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BC Coroners Service Still Can’t Say How Many Homeless People Died in 2017

Despite soaring deaths, there’s no word on when a long-awaited report will be released.

Jen St. Denis 5 Nov 2020TheTyee.ca

Jen St. Denis is The Tyee’s Downtown Eastside reporter. Find her on Twitter @JenStDen. This reporting beat is made possible by the Local Journalism Initiative.

The BC Coroners Service still hasn’t produced a report on the number of deaths of homeless people in 2017, with no date in sight for publishing the data.

The report is already seven months overdue, based on last year’s summary covering 2016 deaths which was released in March 2019.

Sean Condon, the former executive director of the street magazine Megaphone, said the delay is unacceptable — especially considering that last year’s report showed there had been a 140-per-cent increase in deaths between 2015 and 2016.

“These [numbers] really tell the story of the full impact and tragedy of homelessness on individual lives and the families and communities that are connected to them,” Condon said.

“The fact that for somebody who is homeless, the median age of death for someone is about half of the life expectancy for the average British Columbian, just amplifies the failure of our government to take care of its people.”

The data released by the Coroners Service in 2017 data showed that the median age of death for unhoused people was 40 to 49, compared to 76.4 years for the rest of the population.

Homelessness continues to be a pressing issue in Vancouver and communities across B.C. COVID-19 restrictions pushed more people into homelessness and several cities have large encampments in parks.

The overdose crisis has also worsened, as border closures meant the drug supply became more toxic and people who use drugs became less likely to use harm reduction services like safer consumption sites.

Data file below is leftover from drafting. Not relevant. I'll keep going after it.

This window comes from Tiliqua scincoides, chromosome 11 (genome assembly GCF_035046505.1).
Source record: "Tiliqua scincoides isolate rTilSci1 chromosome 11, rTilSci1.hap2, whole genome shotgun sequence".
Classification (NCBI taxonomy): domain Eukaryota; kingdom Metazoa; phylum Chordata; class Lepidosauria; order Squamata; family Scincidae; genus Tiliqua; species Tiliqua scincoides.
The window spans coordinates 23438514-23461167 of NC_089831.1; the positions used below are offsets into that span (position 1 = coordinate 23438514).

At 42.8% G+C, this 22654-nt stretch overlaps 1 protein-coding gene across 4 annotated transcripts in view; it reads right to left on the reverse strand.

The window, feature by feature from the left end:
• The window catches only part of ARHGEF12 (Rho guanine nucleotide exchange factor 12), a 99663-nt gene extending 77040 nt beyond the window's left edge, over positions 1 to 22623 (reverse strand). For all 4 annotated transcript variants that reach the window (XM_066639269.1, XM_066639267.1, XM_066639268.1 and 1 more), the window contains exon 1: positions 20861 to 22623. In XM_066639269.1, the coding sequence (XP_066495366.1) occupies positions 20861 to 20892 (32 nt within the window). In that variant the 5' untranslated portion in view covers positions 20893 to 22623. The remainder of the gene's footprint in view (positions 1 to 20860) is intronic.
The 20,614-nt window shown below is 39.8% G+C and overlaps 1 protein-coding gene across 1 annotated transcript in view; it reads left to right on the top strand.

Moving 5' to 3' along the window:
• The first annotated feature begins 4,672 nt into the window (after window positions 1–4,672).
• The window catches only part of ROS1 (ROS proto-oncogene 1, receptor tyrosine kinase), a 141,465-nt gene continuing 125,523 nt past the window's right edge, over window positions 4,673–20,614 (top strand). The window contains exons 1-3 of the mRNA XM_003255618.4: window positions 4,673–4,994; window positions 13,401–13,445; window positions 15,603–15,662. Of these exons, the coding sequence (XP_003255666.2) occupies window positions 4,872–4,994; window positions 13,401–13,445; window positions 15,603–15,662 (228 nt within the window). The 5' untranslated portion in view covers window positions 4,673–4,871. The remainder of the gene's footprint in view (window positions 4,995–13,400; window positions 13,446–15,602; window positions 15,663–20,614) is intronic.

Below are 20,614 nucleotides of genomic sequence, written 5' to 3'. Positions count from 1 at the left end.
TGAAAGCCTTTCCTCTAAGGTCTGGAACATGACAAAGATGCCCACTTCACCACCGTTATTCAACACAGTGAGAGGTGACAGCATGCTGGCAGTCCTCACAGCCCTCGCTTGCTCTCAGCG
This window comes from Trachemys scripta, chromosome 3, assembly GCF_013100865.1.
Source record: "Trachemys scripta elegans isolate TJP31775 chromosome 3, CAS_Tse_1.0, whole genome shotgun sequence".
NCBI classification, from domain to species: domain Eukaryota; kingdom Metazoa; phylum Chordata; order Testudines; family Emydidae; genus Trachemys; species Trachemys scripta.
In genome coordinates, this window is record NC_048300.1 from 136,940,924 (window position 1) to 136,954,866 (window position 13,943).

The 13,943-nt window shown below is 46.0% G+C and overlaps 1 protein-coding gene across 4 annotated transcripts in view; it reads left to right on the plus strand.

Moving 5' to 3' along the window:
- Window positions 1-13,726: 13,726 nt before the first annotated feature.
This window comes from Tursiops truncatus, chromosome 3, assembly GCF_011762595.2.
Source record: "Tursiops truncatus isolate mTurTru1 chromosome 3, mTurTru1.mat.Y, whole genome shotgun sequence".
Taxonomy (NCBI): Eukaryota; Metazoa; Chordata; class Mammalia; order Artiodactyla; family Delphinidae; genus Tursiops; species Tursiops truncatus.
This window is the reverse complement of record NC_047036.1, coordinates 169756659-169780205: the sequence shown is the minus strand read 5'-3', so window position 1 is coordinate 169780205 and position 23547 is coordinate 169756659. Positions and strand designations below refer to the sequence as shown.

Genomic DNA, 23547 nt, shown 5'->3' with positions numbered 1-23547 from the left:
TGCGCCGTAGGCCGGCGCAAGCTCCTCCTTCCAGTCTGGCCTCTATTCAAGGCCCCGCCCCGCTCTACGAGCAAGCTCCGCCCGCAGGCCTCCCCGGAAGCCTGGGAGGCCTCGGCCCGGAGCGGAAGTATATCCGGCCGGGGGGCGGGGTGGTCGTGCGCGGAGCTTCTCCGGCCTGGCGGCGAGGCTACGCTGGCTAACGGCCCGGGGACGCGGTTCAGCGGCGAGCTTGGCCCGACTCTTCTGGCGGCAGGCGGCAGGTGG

Condon began pushing the coroner to publish data on the deaths of homeless people after reporters Monte Paulsen and Tom Sandborn were able to get data for two years, 2006 and 2007.

Paulsen and Sandborn wrote a story on the data published in The Tyee in 2008.

But it wasn’t until 2014 that Megaphone was able to publish its first report on homeless deaths, based on data for 2006 to 2013.

Megaphone continued to ask the coroner for the data every year and published annual reports.

The Coroners Service report on 2015 showed 73 deaths, the most ever recorded. The data for 2016, released in 2019, showed there had been 175 deaths — a 140-per-cent increase. The service did not produce any report in 2018.

The jump in deaths was likely caused by the huge spike in overdose deaths in the same period, said Condon, who is now the managing director of 312 Main, a building owned by the City of Vancouver and operated by the Vancity Community Foundation.

In 2017, Megaphone started a petition calling for the B.C. government to set up a death review panel to examine homeless deaths and how they could be prevented.

While both the NDP and Green parties have said they support the idea of a death review panel, it has still not yet been created, said Condon.

A Coroners Service communications staffer said the service has been busy dealing with the COVID-19 pandemic and the opioid crisis. Colleen Hildebrandt said she could not provide an updated timeline for the release of the report on the deaths of homeless people in 2017.

The service said investigations into some 2017 deaths “may still be ongoing.”

Condon acknowledged the process for compiling the data is complicated. It only includes deaths that have been investigated by the coroner, and establishing that someone was homeless when they died can be difficult.

But he said the delays show the B.C. government needs to provide the Coroners Service with resources to be able to produce a timelier report.

Condon said there’s “no legitimate reason” the service should not be able to report 2019 deaths now, 10 months after the year ended.

“We see with the overdose crisis, like we can get those numbers within a few months. That takes a lot of resources and action to get those numbers, no doubt. But why can’t we do the same [for homelessness]?”

Full disclosure: Sean Condon is married to Robyn Smith, The Tyee’s editor in chief.  [Tyee]

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